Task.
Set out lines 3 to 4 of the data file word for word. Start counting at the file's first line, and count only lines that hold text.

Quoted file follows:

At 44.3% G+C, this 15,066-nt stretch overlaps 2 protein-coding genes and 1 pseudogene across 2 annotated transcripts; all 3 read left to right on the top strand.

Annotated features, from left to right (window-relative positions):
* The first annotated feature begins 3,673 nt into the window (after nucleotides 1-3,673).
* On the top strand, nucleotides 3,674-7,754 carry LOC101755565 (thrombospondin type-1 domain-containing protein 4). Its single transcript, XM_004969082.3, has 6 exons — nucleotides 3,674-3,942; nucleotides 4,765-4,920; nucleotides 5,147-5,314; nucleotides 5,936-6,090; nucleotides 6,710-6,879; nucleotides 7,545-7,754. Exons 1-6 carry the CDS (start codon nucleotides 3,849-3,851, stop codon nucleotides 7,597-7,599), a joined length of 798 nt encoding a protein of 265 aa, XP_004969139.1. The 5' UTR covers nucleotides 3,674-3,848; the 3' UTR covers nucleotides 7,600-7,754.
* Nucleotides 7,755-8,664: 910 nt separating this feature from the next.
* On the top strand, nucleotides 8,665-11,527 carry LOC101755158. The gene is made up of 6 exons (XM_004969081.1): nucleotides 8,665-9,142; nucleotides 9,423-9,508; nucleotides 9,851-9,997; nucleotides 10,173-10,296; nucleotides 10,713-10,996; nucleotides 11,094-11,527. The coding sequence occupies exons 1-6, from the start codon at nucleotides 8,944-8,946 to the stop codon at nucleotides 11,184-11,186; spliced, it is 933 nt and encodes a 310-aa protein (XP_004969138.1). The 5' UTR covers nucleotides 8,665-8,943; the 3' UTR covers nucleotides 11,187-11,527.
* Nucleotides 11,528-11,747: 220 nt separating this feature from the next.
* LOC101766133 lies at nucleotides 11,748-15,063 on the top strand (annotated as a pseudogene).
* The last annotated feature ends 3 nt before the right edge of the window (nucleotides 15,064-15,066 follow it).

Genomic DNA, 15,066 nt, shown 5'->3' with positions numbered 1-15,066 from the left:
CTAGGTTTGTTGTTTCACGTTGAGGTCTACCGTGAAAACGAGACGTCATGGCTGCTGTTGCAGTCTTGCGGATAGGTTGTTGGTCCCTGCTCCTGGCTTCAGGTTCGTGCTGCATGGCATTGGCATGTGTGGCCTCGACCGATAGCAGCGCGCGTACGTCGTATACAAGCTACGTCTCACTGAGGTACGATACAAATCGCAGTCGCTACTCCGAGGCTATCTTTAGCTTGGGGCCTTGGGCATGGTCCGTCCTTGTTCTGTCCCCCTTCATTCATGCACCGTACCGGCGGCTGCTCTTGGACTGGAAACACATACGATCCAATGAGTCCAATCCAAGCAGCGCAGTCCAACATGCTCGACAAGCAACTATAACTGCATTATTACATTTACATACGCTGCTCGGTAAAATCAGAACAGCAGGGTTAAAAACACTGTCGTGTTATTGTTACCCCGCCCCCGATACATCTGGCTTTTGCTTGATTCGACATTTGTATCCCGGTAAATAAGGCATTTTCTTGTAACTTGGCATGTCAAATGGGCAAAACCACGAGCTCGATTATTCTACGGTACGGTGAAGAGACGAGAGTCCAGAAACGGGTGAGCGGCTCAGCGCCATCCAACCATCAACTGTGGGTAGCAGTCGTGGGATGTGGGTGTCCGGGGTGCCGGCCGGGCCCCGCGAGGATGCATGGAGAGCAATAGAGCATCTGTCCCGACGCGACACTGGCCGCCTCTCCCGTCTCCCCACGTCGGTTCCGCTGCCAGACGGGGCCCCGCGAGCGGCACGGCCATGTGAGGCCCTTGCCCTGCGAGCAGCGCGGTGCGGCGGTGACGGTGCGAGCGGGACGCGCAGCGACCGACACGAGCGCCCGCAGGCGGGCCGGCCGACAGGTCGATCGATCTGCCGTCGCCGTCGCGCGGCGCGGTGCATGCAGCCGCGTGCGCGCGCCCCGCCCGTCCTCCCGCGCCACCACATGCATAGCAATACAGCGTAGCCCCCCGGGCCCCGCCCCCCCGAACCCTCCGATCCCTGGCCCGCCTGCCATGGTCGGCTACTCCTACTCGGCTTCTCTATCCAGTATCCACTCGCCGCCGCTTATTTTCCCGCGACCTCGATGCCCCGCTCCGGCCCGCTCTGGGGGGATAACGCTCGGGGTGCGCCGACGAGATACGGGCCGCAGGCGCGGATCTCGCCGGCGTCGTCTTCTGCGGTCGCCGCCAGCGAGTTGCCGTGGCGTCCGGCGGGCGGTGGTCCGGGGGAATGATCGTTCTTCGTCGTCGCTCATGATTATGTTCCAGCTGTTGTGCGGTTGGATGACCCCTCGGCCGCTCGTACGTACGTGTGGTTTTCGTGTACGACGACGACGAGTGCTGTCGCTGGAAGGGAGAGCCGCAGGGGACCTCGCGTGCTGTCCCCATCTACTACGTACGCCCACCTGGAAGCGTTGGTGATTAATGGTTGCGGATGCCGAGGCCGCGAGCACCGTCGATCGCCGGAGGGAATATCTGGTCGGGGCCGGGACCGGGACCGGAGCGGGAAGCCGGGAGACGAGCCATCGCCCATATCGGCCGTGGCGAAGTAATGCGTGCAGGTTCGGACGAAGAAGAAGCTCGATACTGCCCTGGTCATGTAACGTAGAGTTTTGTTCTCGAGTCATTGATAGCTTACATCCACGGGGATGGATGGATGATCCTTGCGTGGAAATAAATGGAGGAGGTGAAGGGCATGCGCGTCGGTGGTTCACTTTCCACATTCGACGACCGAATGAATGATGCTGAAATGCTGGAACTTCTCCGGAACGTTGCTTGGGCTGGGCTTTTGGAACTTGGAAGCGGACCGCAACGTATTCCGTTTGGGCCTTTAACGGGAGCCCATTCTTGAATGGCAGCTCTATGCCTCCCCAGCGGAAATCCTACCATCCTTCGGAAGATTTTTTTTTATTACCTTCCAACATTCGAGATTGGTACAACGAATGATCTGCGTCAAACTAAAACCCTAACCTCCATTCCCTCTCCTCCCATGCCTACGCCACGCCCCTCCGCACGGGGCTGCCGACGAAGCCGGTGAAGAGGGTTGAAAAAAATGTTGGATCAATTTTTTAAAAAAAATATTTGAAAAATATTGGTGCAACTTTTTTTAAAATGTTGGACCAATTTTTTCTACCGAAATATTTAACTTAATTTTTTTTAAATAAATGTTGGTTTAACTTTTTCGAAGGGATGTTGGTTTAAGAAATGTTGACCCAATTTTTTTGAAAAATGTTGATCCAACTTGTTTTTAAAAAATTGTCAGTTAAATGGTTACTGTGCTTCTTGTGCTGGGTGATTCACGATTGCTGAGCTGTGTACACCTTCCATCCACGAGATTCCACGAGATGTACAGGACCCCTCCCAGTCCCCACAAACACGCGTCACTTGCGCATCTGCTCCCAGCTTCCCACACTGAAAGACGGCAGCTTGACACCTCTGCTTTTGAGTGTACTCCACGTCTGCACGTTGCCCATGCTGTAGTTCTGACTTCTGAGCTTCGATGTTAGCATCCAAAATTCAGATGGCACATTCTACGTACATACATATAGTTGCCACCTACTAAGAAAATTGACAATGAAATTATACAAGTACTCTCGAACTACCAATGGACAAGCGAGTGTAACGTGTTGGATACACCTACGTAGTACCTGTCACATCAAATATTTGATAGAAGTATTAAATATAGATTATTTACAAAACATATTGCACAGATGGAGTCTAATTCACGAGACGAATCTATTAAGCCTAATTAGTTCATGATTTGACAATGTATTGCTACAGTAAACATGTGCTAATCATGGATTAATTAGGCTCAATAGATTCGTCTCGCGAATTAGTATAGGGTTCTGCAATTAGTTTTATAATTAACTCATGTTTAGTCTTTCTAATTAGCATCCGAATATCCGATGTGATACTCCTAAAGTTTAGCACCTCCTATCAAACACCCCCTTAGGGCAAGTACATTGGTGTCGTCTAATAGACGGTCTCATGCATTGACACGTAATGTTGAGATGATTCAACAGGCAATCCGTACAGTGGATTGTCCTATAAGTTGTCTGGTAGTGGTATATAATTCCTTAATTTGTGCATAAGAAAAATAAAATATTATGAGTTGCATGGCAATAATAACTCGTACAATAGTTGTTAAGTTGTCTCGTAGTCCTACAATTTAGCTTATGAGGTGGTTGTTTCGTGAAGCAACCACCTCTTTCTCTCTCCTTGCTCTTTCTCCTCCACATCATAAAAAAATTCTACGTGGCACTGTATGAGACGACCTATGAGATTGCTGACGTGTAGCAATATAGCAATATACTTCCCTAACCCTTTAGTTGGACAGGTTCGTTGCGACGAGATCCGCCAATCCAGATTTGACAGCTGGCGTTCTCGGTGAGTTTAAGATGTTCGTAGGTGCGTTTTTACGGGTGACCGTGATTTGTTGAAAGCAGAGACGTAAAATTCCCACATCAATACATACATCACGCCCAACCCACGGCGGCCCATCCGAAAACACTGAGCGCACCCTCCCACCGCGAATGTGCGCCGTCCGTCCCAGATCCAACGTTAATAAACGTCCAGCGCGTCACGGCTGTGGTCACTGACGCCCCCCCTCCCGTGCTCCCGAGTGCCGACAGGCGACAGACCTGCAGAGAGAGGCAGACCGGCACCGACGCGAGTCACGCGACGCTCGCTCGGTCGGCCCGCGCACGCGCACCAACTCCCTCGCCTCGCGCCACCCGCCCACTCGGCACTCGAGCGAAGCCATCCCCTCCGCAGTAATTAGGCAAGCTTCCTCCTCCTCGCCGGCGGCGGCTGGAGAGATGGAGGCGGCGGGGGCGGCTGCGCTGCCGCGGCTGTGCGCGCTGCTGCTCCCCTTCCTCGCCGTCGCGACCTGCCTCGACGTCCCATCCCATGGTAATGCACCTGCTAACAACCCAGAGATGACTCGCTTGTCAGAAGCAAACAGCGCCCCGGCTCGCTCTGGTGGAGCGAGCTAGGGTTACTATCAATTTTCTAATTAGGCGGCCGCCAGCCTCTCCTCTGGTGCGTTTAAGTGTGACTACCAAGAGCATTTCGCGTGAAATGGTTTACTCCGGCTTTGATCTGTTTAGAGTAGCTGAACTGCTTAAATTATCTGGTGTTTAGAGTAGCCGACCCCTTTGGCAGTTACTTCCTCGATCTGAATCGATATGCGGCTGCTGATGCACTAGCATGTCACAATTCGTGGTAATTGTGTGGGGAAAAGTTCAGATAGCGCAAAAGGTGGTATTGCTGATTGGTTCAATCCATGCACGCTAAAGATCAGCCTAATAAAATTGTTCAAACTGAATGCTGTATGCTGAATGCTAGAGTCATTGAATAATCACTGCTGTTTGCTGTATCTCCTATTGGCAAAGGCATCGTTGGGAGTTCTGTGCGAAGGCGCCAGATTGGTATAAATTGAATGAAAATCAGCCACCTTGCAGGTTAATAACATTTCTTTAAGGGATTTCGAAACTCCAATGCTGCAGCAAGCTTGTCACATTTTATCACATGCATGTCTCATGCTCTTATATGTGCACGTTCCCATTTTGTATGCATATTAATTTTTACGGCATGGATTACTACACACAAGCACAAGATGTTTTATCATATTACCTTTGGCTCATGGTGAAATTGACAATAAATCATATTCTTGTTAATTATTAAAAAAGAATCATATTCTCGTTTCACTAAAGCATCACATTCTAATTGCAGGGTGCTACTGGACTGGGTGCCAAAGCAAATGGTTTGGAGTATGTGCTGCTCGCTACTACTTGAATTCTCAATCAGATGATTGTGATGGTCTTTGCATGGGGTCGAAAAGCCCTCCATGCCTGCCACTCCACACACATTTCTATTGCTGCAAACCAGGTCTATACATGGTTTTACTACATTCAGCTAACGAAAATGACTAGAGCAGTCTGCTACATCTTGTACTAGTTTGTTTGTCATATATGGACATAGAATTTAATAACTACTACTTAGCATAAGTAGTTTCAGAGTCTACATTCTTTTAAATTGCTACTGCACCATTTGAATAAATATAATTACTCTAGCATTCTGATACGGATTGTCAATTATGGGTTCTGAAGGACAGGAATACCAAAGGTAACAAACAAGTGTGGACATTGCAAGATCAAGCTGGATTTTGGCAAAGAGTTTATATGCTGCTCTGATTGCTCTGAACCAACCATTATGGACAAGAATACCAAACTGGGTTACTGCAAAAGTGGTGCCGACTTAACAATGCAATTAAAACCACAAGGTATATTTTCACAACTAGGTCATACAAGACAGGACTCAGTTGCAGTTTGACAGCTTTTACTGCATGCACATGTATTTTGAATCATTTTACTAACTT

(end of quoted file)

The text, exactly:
* The first annotated feature begins 3,673 nt into the window (after nucleotides 1-3,673).
* On the top strand, nucleotides 3,674-7,754 carry LOC101755565 (thrombospondin type-1 domain-containing protein 4). Its single transcript, XM_004969082.3, has 6 exons — nucleotides 3,674-3,942; nucleotides 4,765-4,920; nucleotides 5,147-5,314; nucleotides 5,936-6,090; nucleotides 6,710-6,879; nucleotides 7,545-7,754. Exons 1-6 carry the CDS (start codon nucleotides 3,849-3,851, stop codon nucleotides 7,597-7,599), a joined length of 798 nt encoding a protein of 265 aa, XP_004969139.1. The 5' UTR covers nucleotides 3,674-3,848; the 3' UTR covers nucleotides 7,600-7,754.